|Publication number||US8120537 B2|
|Application number||US 12/463,101|
|Publication date||Feb 21, 2012|
|Filing date||May 8, 2009|
|Priority date||May 9, 2008|
|Also published as||US20100052994|
|Publication number||12463101, 463101, US 8120537 B2, US 8120537B2, US-B2-8120537, US8120537 B2, US8120537B2|
|Inventors||Daniel Llorens del Rio, Ferdinando Tiezzi, Stefano Vaccaro, Noel Lopez, John Filreis|
|Original Assignee||Viasat, Inc.|
|Export Citation||BiBTeX, EndNote, RefMan|
|Patent Citations (16), Non-Patent Citations (7), Referenced by (2), Classifications (21), Legal Events (3)|
|External Links: USPTO, USPTO Assignment, Espacenet|
This application claims priority to U.S. Provisional Application No. 61/127,087, filed May 9, 2008, and entitled “INCLINED ANTENNA SYSTEMS AND DEVICES”. This application is also a continuation-in-part of and claims priority to U.S. patent application Ser. No. 12/274,994, filed Nov. 20, 2008, and entitled “LOW COST MODULAR SUBARRAY SUPER COMPONENT”, which claims priority to U.S. Provisional Application No. 61/127,071, filed May 9, 2008, and entitled “LOW COST MODULAR SUBARRAY SUPER COMPONENT”, all of which are hereby incorporated by reference.
The present invention relates to the structure of a radiating element and to the configuration of an array of radiating elements of a hybrid steerable beam antenna.
Many existing and future mobile vehicular applications require high data rate broadcasting systems ensuring full continental coverage. With respect to terrestrial networks, satellite broadcasting allows having continuous and trans-national coverage of a continent, including rural areas. Among existing satellite systems, Ku-band capacity is widely available in Europe, North America and most of the other regions in the world and can easily handle, at a low cost, fast and high-capacity communications services for commercial, military and entertainment applications.
The application of Ku-band to mobile terminals typically requires the use of automatic tracking antennas that are able to steer the beam in azimuth, elevation and polarization to follow the satellite position while the vehicle is in motion. Moreover, the antenna should be “low-profile”, small and lightweight, thereby fulfilling the stringent aerodynamic and mass constraints encountered in the typical mounting of antennas in airborne and automotive environments.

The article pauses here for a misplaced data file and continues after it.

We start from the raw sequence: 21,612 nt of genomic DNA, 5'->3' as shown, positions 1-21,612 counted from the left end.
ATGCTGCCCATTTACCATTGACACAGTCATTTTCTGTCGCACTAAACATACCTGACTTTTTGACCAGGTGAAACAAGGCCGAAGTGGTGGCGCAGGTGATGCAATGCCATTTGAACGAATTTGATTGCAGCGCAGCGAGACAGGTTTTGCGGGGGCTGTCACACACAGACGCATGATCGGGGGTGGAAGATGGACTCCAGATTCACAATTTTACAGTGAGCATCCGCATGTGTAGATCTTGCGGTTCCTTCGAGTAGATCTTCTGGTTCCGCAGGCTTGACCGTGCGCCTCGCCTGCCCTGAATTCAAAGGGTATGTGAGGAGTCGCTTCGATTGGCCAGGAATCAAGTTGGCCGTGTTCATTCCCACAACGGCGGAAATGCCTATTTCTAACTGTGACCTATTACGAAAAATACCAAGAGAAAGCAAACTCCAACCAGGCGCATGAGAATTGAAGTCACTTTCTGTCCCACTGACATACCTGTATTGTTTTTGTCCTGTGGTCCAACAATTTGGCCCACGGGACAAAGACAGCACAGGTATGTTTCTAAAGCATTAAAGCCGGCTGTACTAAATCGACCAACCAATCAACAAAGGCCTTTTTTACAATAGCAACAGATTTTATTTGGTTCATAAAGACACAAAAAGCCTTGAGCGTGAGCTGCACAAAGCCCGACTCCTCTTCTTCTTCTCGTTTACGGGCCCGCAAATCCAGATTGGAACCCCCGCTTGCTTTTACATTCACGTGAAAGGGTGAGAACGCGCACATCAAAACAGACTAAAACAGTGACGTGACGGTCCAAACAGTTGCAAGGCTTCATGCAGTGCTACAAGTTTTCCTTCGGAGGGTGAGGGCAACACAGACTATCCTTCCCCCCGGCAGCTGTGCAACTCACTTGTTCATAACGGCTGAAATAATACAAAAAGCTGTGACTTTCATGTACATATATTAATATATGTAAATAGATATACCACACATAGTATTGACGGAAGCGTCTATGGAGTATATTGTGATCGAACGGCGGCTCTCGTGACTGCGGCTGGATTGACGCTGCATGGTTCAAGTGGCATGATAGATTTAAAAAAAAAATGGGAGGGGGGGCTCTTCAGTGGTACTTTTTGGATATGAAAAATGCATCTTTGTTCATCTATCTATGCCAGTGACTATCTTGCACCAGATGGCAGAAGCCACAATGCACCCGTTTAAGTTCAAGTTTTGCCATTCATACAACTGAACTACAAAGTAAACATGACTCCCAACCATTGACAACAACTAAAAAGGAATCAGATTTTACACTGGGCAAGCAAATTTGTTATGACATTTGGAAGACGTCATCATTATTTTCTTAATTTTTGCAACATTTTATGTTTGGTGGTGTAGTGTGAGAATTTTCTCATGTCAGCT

Typical approaches for beam steering are full mechanical scan or full electronic scan. The main disadvantages of the first approach for mobile terminals is the bulkiness of the structure due to the size and weight of mechanical parts, the reduced reliability because mechanical moving parts are more subject to wear and tear than electronic components, and high assembling costs making the approach less suitable for mass production. In comparison, the main drawback of fully electronic steering is that the antenna requires the integration of a lot of expensive analog RF electronic components which may prohibitively raise the cost for commercial applications.
An advantageous approach is to use a “hybrid” steerable beam antenna implementing a mechanical rotation in azimuth and electronic scanning in elevation. This approach requires only a simple single axis mechanical rotation and a reduced number of electronic components. These characteristics allow for maintaining a low production cost due to reduced mechanical parts and electronic components, reducing the size and the “height” of the antenna which is important in airborne and automotive applications, and having a better reliability factor than a fully mechanical approach due to fewer mechanical parts.
The ideal requirement for steerable beam antennas is to be capable of orientating the beam in any direction while maintaining a similar level of performance in all directions. This is possible only with mechanically steerable antennas having the freedom to rotate in any direction.
The performances of low-profile planar antennas mounted on a horizontal surface are typically decreased at low elevation angles due to a size reduction of the equivalent surface projected in the direction of the satellite. The use of antenna arrays with a hybrid steering mechanism (azimuth rotation) allows optimization of the radiating element pattern in a preferred direction.
Another advantageous antenna configuration is achieved by inclining the radiating elements in order to better focus the radiated power toward low elevation angles. Shaping of the radiation pattern does not allow an increase in the absolute level of the antenna performances, which has a maximum limit imposed by the equivalent surface, but it does allow a reduction in the number of elements in the array and hence reduces the number of electronic components required to electronically steer the beam in elevation.
However, the use of inclined radiating elements has generally important limitations on the radiation at low elevation due to the blockage of the field of view for the elements behind the first row. Thus, there is a need for a system and method for increasing the efficiency of an antenna at low elevation scanning.